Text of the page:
Perioperative Medicine  |   December 2015
Patient-specific Immune States before Surgery Are Strong Correlates of Surgical Recovery
Author Notes
  • From the Baxter Laboratory in Stem Cell Biology, Stanford University, Stanford, California (G.K.F., B.G., N.A., G.P.N.); Department of Microbiology and Immunology, Stanford University, Stanford, California (G.K.F., G.P.N.); and Department of Anesthesiology, Perioperative, and Pain Medicine, Stanford University School of Medicine, Stanford, California (B.G., E.A.G., M.T., M.S.A.).
  • This article is featured in “This Month in Anesthesiology,” page 3A.
    This article is featured in “This Month in Anesthesiology,” page 3A.×
  • Corresponding article on page 1221.
    Corresponding article on page 1221.×
  • Supplemental Digital Content is available for this article. Direct URL citations appear in the printed text and are available in both the HTML and PDF versions of this article. Links to the digital files are provided in the HTML text of this article on the Journal’s Web site (www.anesthesiology.org).
    Supplemental Digital Content is available for this article. Direct URL citations appear in the printed text and are available in both the HTML and PDF versions of this article. Links to the digital files are provided in the HTML text of this article on the Journal’s Web site (www.anesthesiology.org).×
  • The first two and last two authors contributed equally to this work (G.K.F., B.G., G.P.N., and M.S.A.).
    The first two and last two authors contributed equally to this work (G.K.F., B.G., G.P.N., and M.S.A.).×
  • Submitted for publication February 8, 2015. Accepted for publication June 4, 2015.
    Submitted for publication February 8, 2015. Accepted for publication June 4, 2015.×
  • Address correspondence to Dr. Angst: Department of Anesthesia, Stanford University School of Medicine, Office S276, Grant Building, 300 Pasteur Drive, Stanford, California 94305. ang@stanford.edu. This article may be accessed for personal use at no charge through the Journal Web site, www.anesthesiology.org.
Article Information
Perioperative Medicine / Clinical Science / Pain Medicine / Quality Improvement
Perioperative Medicine   |   December 2015
Patient-specific Immune States before Surgery Are Strong Correlates of Surgical Recovery
Anesthesiology 12 2015, Vol.123, 1241-1255. doi:10.1097/ALN.0000000000000887
Anesthesiology 12 2015, Vol.123, 1241-1255. doi:10.1097/ALN.0000000000000887
Abstract

Background: Recovery after surgery is highly variable. Risk-stratifying patients based on their predicted recovery profile will afford individualized perioperative management strategies. Recently, application of mass cytometry in patients undergoing hip arthroplasty revealed strong immune correlates of surgical recovery in blood samples collected shortly after surgery. However, the ability to interrogate a patient’s immune state before surgery and predict recovery is highly desirable in perioperative medicine.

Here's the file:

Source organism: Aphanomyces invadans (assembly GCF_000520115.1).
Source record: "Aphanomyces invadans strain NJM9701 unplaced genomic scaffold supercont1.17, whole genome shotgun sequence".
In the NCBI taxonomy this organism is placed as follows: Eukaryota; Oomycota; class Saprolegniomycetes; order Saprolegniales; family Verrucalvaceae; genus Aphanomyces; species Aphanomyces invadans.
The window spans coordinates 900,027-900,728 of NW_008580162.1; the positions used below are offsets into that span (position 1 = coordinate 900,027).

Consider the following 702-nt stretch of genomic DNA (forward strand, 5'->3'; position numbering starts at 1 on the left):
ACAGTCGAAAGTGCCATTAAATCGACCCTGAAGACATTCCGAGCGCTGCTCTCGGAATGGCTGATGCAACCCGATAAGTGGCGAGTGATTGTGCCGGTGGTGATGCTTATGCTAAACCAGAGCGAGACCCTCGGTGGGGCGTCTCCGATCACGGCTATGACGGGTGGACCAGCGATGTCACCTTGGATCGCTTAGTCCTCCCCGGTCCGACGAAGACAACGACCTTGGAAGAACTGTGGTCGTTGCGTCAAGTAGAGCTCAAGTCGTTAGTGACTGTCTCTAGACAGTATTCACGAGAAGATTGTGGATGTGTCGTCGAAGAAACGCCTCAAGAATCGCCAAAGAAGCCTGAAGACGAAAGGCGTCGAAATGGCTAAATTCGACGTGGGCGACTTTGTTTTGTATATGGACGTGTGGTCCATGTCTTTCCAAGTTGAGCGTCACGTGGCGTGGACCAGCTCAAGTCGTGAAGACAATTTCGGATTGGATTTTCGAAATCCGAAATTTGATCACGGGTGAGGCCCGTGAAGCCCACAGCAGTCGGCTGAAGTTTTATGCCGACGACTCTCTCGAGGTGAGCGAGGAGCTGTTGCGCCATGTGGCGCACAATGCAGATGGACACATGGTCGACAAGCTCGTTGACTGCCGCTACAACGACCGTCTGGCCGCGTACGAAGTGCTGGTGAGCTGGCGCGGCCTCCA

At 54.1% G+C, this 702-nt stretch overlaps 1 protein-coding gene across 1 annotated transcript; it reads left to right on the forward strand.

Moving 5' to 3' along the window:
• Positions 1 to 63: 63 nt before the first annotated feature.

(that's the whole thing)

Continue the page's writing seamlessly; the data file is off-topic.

Methods: To evaluate a patient’s presurgical immune state, cell-type–specific intracellular signaling responses to ex vivo ligands (lipopolysaccharide, interleukin [IL]-6, IL-10, and IL-2/granulocyte macrophage colony-stimulating factor) were quantified by mass cytometry in presurgical blood samples. Selected ligands modulate signaling processes perturbed by surgery. Twenty-three cell surface and 11 intracellular markers were used for the phenotypic and functional characterization of major immune cell subsets. Evoked immune responses were regressed against patient-centered outcomes, contributing to protracted recovery including functional impairment, postoperative pain, and fatigue.

Results: Evoked signaling responses varied significantly and defined patient-specific presurgical immune states. Eighteen signaling responses correlated significantly with surgical recovery parameters (|R| = 0.37 to 0.70; false discovery rate < 0.01). Signaling responses downstream of the toll-like receptor 4 in cluster of differentiation (CD) 14+ monocytes were particularly strong correlates, accounting for 50% of observed variance. Immune correlates identified in presurgical blood samples mirrored correlates identified in postsurgical blood samples.

Conclusions: Convergent findings in pre- and postsurgical analyses provide validation of reported immune correlates and suggest a critical role of the toll-like receptor 4 signaling pathway in monocytes for the clinical recovery process. The comprehensive assessment of patients’ preoperative immune state is promising for predicting important recovery parameters and may lead to clinical tests using standard flow cytometry.

Abstract

In an analysis of the same group of orthopedic surgery patients from the postoperative sample study, preoperative immune state as assessed by mass cytometry of blood samples was predictive of recovery across several domains, with toll-like receptor 4 signaling in cluster of differentiation 14+ monocytes accounted for 50% of observed variance.

Supplemental Digital Content is available in the text.